“[Working on this book] I learned that Hollywood has secrets. One of the main ones is about interracial relationships. I interviewed Otto Preminger. It was an open secret [he and Dandridge] had been lovers. He did not own up, although I could read between the lines. He was a tough person and could be mean. But he had a strange, gentle side. I could see that he had not gotten over her death.”
In writing about the closeted actor William Haynes, Mann remembered, “His family asked me, ‘Are you going to make [his gayness] the central fact of his life?’ Elizabeth Taylors’ family also did not want a sensational version of her life. I just finished working on Marlon Brando – wow – your work is cut out for you.”
Asked by Malone if ‘outing’ gay subjects is appropriate, Mann replied, “I rely on my journalistic background. The truth is appropriate — if it is triple-sourced.” This comment received audience applause.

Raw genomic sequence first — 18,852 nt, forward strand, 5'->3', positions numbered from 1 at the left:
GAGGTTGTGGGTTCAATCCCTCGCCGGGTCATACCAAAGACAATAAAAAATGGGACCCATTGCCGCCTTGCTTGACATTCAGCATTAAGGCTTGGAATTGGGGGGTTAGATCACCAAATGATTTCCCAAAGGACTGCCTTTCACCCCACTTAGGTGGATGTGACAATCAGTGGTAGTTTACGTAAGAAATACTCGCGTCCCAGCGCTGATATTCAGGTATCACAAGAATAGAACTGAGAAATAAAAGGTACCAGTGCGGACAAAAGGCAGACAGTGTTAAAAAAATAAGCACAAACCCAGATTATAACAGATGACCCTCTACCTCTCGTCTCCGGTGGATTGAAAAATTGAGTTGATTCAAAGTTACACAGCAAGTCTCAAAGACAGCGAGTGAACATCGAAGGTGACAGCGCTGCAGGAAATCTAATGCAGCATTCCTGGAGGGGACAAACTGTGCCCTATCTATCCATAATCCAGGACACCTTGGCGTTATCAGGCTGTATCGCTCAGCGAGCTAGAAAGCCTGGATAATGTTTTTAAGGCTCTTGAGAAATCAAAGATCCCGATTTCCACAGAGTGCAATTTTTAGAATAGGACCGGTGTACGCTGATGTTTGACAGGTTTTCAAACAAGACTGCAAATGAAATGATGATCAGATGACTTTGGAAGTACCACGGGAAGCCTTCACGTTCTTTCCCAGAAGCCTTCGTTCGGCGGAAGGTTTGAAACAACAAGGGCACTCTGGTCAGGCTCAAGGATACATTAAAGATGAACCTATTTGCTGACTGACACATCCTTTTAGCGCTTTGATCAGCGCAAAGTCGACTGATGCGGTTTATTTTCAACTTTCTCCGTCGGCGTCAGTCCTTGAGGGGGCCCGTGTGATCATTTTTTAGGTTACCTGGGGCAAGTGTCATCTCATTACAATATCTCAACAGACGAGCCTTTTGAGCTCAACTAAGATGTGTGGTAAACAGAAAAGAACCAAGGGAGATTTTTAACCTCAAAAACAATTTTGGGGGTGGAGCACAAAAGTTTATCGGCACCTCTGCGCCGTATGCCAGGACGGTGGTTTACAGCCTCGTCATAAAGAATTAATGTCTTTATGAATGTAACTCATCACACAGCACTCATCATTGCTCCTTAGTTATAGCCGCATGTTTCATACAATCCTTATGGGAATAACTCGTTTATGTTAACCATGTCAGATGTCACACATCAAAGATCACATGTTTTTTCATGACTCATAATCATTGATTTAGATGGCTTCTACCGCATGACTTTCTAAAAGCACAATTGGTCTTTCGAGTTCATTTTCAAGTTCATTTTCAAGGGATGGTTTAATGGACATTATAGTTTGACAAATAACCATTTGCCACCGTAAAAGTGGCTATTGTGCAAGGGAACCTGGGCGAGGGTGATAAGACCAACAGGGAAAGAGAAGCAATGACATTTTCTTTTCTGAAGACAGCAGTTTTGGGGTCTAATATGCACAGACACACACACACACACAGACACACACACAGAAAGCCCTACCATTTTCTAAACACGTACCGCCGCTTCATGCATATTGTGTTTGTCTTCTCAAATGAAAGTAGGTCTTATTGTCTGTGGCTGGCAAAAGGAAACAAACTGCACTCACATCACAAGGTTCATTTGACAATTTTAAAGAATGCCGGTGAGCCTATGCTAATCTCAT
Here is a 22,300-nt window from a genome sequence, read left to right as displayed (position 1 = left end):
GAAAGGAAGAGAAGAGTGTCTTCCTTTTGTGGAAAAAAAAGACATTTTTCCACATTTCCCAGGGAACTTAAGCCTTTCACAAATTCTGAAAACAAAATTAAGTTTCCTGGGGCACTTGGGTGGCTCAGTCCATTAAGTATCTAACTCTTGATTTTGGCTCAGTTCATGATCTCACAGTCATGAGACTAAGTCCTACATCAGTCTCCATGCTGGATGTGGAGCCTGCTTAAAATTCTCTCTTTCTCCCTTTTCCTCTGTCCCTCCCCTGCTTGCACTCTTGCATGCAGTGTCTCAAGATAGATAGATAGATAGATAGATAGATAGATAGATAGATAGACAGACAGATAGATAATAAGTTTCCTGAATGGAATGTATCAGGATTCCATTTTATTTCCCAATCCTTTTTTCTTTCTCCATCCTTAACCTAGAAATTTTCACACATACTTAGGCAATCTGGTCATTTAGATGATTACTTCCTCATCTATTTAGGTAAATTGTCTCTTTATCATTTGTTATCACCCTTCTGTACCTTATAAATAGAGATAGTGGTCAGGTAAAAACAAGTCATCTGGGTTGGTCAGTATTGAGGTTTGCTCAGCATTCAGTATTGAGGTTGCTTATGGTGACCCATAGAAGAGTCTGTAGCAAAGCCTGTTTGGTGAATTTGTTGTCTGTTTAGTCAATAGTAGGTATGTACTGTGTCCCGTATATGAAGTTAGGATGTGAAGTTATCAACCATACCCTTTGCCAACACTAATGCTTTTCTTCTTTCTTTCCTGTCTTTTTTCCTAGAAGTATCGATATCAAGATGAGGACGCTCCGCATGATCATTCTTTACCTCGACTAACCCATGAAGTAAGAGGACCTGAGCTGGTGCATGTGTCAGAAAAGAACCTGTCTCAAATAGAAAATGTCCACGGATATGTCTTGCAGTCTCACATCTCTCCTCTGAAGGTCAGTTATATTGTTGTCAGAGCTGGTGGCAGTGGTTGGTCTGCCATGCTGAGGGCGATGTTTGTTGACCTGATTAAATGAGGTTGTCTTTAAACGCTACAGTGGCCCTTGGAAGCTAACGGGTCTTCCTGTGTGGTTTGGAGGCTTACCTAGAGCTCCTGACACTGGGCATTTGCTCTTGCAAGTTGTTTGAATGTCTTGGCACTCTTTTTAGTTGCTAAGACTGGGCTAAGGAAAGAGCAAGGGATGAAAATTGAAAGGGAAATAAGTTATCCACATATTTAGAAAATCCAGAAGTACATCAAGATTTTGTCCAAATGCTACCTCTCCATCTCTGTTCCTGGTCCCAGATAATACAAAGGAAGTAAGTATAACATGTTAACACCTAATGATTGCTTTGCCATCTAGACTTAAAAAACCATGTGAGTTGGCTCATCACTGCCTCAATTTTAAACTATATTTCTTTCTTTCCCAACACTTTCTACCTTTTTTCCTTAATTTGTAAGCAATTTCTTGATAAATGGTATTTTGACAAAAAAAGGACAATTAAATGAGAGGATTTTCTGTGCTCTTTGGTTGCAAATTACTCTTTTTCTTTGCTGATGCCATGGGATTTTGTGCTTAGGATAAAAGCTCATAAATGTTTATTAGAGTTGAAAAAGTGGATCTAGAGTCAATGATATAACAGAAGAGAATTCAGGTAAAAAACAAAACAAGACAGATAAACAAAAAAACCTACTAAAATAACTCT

Eyman, whose recent “Hank and Jim” involved interviews with the loved ones of Henry Fonda and James Stewart, admitted that he gains trust and entrée with families with his already published works. “I send them a couple of books to convince them to talk to me.”
When Mann mentioned that he keeps a photo of his subject at his desk, Eyman shared, “I keep a photo of their grave. It keeps me in a sympathetic view of them. It keeps me connected to the human being, who had hopes, passions, and disappointments.”
Malone, who did a stellar job swapping anecdotes between these three bright authors, each at the top of his game, mentioned to Bogle, “Your writing about Dorothy Dandridge is inspiring … and heartbreaking.”
In his reply, Bogle illuminated the difference between fiction and nonfiction. He stated simply but frankly: “I always wanted her story to end differently.”
photo credit: TURNER